HCPC Registered Integrative Arts Psychotherapist
Psychotherapy & Counselling
Environmental Arts Therapy
Arts for Special Educational Needs
“To use the arts expressively means going into our inner realms to discover feelings and to express them through visual art, movement, sound, writing or drama. This process fosters release, self-understanding, insight and awakens creativity” – Natalie Rogers
As an Integrative Arts Psychotherapist, I use a combination of art forms including: movement, drama, music, creative writing, collage, clay, painting and sandplay to facilitate self-expression. I am also an Environmental Arts Therapist. I have completed additional training enabling me to work outdoors, using nature to support self-expression and wellbeing.
While many counsellors qualify with minimal training, I have a Masters in Integrative Arts Psychotherapy and an additional qualification in arts and play-based counselling for children, enabling me to work proficiently with both adults and children. Likewise, my psychotherapy training enables me to offer both art therapy and talking therapy. The arts are always on offer and there is no need of any prior art experience. Art therapy is not about creating something that looks good, it is about expression and communication.
As an integrative psychotherapist I am well versed in different psychotherapy approaches. My work is client-led, meaning that I adapt my approach to the individual needs of my clients. I provide a non-judgmental, safe space, in which clients can express themselves, work through pains and difficulties and move toward greater wellbeing, choice and flexibility.
While my approach is founded on offering clients safety and support to express and discover themselves, I also believe that an appropriate level of challenge is integral to growth. I offer challenge and bring my humanity into the space. I seek not to be a spectator but to be a companion on life’s journey, a companion who shares an important therapeutic journey and, at its end, is no longer needed.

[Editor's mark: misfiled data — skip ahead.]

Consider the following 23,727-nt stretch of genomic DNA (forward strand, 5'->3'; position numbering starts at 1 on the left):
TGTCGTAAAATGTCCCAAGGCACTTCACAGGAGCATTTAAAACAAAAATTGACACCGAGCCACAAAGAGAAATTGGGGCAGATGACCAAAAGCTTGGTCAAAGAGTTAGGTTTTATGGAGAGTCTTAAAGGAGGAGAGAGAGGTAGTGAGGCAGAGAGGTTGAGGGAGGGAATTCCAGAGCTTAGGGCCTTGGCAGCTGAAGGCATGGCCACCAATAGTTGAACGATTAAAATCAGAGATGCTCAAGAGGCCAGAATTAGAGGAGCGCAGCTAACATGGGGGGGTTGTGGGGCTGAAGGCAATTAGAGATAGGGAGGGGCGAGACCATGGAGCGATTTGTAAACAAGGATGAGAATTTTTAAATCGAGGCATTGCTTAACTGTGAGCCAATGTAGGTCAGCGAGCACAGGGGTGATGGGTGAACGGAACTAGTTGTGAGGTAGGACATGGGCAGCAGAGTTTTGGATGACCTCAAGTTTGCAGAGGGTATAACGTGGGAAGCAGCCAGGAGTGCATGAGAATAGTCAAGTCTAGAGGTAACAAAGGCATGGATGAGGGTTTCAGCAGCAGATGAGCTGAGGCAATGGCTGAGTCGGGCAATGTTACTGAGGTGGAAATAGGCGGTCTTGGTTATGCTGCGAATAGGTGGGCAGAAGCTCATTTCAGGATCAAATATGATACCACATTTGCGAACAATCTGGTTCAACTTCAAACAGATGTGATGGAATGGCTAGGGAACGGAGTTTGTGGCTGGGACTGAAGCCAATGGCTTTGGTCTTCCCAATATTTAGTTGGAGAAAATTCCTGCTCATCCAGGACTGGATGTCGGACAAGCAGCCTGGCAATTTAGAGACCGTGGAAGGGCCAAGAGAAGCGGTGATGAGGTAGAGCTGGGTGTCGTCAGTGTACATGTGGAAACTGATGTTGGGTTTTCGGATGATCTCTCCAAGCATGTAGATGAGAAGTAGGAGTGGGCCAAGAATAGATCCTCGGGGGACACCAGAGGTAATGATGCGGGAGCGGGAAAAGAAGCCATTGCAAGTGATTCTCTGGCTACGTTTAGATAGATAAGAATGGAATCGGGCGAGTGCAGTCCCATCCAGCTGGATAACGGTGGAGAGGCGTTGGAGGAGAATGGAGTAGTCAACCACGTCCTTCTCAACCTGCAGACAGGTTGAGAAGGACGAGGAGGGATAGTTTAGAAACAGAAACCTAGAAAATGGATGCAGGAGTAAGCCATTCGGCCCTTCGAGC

My practice is trauma informed, meaning that I have attended trainings related specifically to working with adults and children with PTSD or who have experienced trauma.
The arts can give voice to pre-verbal experience or things that are difficult to put into words. Art is used therapeutically and can offer a safer means of processing traumatic material than talking. However, clients are never required to do anything that feels uncomfortable, just talking is fine too.
I have several special areas of interest including: learning disability, autism / ASD, pre and post-natal depression, emotional abuse, identity issues, low self-esteem, relational issues, self-development, spiritual growth and exploration. I do not promote any form of spirituality, I respect and work with the cultural and religious beliefs of my clients, acknowledging the importance of spirituality within the therapy where it is of personal significance.
I also enjoy working existentially with big transitions. Transitions occur throughout life and, though often painful and challenging, can provide an opportunity for growth and development. Examples of transitions include: a change in school, a separation, a diagnosis, an impasse with work, retirement, children leaving home, menopause, pregnancy, birth, death et cetera.
I am passionate about my work and feel genuinely privileged to witness clients expanding and evolving their self-understanding and experience of being in the world. I am never the expert, I do not believe it is possible to be an expert of another person's life or experience. However, I do think that it is useful to have a genuinely interested and caring person to tell your story to, to reflect you back to yourself and sometimes (where possible/appropriate) to provide a lantern in the dark or an anchor when you feel particularly lost or unhinged. Since the aim of therapy is to provide clients with a sense of choice, empowerment, wellbeing and flexibility, the ultimate goal is for clients to discover their own light and become their own anchor.
It is important to meet a therapist before deciding whether or not they are a good fit for you. For this reason, the first meeting is free of charge. Fees thereafter can be found under the 'bookings' section. Fees are commensurate with income and also depend on time of day and my availability. If I feel I am not the right therapist for you, I may refer you to other services or professionals.